It’s a complicated question. At many organizations, stakeholders know they need to improve data practices. Not only that, but they clearly see the relationship between data analytics and exponential value.
However, at too many organizations data considerations lack follow-through and stop after noting potential benefits. Although many organizations already use data as a gateway to more modern customer experiences and capabilities, fewer use data (and powerful data technologies) to increase the probability of success for these endeavors. The lack of reporting, validating and learning opportunities — especially at a time where over half of companies adopt big data analytics — opens companies up to unnecessary risk and stands in the way of optimal ROI.
Read More: Data and Creativity: Stronger Together
Define Your Data to Save Your Data
Unfortunately, many mid-market companies lack clarity about their data needs. Not too long ago, data analytics meant tracking website views, or maybe how long a browser visited a certain page. This is just the tip of the iceberg for what businesses can achieve via data analytics. With relatively simple, inexpensive integrations, companies can pursue virtually any data goal or program they can imagine. This includes data-driven operations like A/B testing homepage content, tracking attribution across channels, keyword optics and more.
This diversification of data capabilities is great for marketers, but it poses problems when companies fail to define their data needs early and bring on technologies that support a clearly defined business future.
On a very basic level, this starts with setting goals. It’s not enough to say you want your data analytics program to tell you more about customers and their desires. What customers? In what scenarios? And on which channels? You stand in the way of your own data program when you don’t define your metrics for success and the different factors that influence outcomes.
It’s important IT is aware of what data should be collected so it can pursue platforms that are capable of achieving those needs. How can you improve something you cannot evaluate?
Read More: Making Better Decisions with the Right Data
Share Your Data (And Data Program) Company Wide
Another main component of defining your data needs is determining who should access data, and in which ways.
Organizations that fail to disseminate information and resources about their data processes across the entire company cannot tap into all data sources. This makes it tough to pursue holistic data changes that factor in the intersectional nature of businesses and shoppers today.
A consumer interacting with your Twitter may also visit your website and follow up with a customer service representative via phone. An inability to put these data insights into conversation with one another — and to bring together employees responsible for this information — undermines the good work data can accomplish.
Let’s see this idea in action. Consider the special relationship between marketing and merchandising. For marketers, go-to metrics may be the number of downloads for a gated content asset, qualified leads earned via a social media push or the volume of unique monthly website visitors. Conversely, those in merchandising are likely more preoccupied with sales quotas, website conversions and product returns.
When these departments come together and define data with all needs in mind, it’s possible to track and analyze data in ways that help everyone involved. For example, sales information can inform data-driven marketing campaigns that better highlight the products shoppers prefer most.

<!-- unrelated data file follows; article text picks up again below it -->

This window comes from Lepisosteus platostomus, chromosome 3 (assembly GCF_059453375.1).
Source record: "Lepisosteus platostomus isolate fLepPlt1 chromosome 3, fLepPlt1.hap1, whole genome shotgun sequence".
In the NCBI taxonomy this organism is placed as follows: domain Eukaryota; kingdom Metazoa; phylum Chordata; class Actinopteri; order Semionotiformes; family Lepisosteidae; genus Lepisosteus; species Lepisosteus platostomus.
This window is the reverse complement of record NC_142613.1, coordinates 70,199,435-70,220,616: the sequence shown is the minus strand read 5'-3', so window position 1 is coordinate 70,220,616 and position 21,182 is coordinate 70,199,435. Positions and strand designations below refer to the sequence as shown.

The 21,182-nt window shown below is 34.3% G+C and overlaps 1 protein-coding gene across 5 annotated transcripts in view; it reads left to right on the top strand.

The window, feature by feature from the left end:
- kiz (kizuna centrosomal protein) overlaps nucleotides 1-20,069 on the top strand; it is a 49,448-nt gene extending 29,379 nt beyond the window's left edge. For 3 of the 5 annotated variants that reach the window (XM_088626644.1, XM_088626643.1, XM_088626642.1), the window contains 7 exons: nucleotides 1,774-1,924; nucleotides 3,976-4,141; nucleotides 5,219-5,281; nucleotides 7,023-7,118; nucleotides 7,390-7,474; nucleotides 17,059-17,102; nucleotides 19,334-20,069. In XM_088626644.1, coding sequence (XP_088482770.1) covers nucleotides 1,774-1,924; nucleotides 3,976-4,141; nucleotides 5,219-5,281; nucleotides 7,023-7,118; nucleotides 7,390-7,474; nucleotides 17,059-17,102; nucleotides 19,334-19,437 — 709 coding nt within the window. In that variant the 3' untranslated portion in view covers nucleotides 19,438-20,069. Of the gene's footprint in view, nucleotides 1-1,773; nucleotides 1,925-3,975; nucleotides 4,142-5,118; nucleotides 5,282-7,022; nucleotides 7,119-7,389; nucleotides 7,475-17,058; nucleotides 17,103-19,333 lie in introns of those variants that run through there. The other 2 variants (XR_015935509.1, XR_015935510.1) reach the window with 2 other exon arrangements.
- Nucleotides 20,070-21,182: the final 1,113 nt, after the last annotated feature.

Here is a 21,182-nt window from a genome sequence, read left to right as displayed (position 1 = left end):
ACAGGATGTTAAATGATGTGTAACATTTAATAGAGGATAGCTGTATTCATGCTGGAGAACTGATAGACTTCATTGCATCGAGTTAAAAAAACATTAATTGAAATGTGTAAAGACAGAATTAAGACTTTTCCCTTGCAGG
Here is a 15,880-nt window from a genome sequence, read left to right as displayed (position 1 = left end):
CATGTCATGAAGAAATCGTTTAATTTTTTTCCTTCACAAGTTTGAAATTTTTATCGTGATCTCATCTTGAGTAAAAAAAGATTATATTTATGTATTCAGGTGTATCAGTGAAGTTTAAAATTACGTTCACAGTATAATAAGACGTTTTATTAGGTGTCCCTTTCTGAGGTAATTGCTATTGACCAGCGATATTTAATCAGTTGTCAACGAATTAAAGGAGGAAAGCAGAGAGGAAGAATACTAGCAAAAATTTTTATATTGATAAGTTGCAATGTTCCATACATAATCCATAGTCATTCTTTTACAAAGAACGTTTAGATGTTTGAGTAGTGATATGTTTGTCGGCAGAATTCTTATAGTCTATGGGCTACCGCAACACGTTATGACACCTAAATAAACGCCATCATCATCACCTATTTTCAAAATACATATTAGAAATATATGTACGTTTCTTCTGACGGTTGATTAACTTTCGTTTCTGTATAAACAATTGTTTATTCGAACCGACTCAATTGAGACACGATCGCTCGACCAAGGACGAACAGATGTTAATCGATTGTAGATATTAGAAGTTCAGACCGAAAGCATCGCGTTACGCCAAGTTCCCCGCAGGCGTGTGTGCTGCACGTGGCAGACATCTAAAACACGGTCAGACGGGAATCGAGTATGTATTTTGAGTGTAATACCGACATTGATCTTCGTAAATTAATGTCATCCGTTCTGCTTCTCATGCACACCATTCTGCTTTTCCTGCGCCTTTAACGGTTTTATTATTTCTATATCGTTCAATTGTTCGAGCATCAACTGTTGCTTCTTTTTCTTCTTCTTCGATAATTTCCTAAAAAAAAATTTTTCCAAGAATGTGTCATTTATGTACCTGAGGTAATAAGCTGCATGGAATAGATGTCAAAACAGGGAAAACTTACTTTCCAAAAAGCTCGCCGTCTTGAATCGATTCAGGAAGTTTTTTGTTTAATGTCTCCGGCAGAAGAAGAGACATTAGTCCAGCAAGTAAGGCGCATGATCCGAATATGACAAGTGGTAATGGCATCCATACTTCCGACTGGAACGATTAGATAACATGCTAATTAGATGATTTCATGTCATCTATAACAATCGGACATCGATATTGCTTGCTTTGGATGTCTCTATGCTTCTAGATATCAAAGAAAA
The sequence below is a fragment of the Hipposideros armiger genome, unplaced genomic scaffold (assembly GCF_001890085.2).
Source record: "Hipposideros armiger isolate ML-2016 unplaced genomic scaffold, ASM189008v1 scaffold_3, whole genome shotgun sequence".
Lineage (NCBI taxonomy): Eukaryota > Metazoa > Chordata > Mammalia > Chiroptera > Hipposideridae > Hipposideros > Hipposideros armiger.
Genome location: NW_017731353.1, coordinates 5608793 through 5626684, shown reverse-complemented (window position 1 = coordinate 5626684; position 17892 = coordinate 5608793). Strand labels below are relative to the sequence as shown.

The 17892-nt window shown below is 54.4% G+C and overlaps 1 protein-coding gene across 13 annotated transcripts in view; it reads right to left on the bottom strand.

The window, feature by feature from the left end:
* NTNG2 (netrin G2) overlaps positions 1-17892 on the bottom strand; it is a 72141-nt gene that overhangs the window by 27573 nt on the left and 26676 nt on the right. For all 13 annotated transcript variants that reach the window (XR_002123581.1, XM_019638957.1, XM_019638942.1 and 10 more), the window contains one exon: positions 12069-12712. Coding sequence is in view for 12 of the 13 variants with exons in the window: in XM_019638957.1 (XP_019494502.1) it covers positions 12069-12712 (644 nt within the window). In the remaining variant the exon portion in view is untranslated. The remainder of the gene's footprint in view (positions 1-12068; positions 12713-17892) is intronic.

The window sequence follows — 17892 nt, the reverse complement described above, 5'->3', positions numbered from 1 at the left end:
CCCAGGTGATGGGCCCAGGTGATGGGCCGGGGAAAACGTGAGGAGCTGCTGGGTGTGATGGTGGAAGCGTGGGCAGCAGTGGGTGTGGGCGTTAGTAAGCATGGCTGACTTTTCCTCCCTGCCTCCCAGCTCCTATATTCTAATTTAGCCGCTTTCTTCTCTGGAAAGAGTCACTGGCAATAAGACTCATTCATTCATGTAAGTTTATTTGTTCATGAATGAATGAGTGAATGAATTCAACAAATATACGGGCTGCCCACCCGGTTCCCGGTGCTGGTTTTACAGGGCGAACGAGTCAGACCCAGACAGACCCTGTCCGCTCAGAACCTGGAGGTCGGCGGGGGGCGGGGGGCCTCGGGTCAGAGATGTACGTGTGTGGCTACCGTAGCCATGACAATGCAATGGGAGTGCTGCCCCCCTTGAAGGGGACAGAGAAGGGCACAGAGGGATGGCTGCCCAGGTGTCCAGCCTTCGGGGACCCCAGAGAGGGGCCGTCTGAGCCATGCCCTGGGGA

Apply Your Data to Mitigate Creative Risks
Without data, marketers end up working harder, but not smarter.
Of course, that means the inverse is true when you allow data-driven insights to guide your creative endeavors, especially as it pertains to content. Too often, marketers are asked to start from scratch with content. Not only does this approach pose significant psychological hurdles (we’ve all experienced writer’s block from a blank page), but it also devalues the previous work you’ve done and the lessons learned therein.
Creativity and data may feel like opposites at first, but this cannot be the case for mid-market companies interested in driving sustainable, positive results. For example, the analytics platform or content management system (CMS) mentioned earlier pinpoints high-performing content (e.g., most views, conversion-driving assets). Once identified, your marketers can repurpose this content, lean on its themes for future ideas and generally speed up the content creation process by using existing colors, layouts, etc.
Try this exercise:
- Find the image with the most views on your website.
- Note key concepts/features from the image. What about the image resonates with you?
- Explore how these concepts/features could translate to text or video (e.g., a new product page, style guide, blog post, customer testimonial).
- Don’t stop there! Continue to incorporate concepts/features from your original image into unique campaign ideas across different marketing channels, like social or email.
In just four steps you have months’ worth of marketing fodder, all generated from one image. This activity is possible without data, of course, but that means you’d select the original image based on a gut feeling, not actual consumer behaviors. Sans data, there’s no way to guarantee relevant, engaging content at each click.
Once your organization develops the reflex to marry data and content (as well as other creative efforts), your marketing department can institute processes that track asset performance and reveal new insights over time. However, to earn iterative benefits, start with defining your data needs and positioning data analytics as a resource all employees care about and feel empowered to use.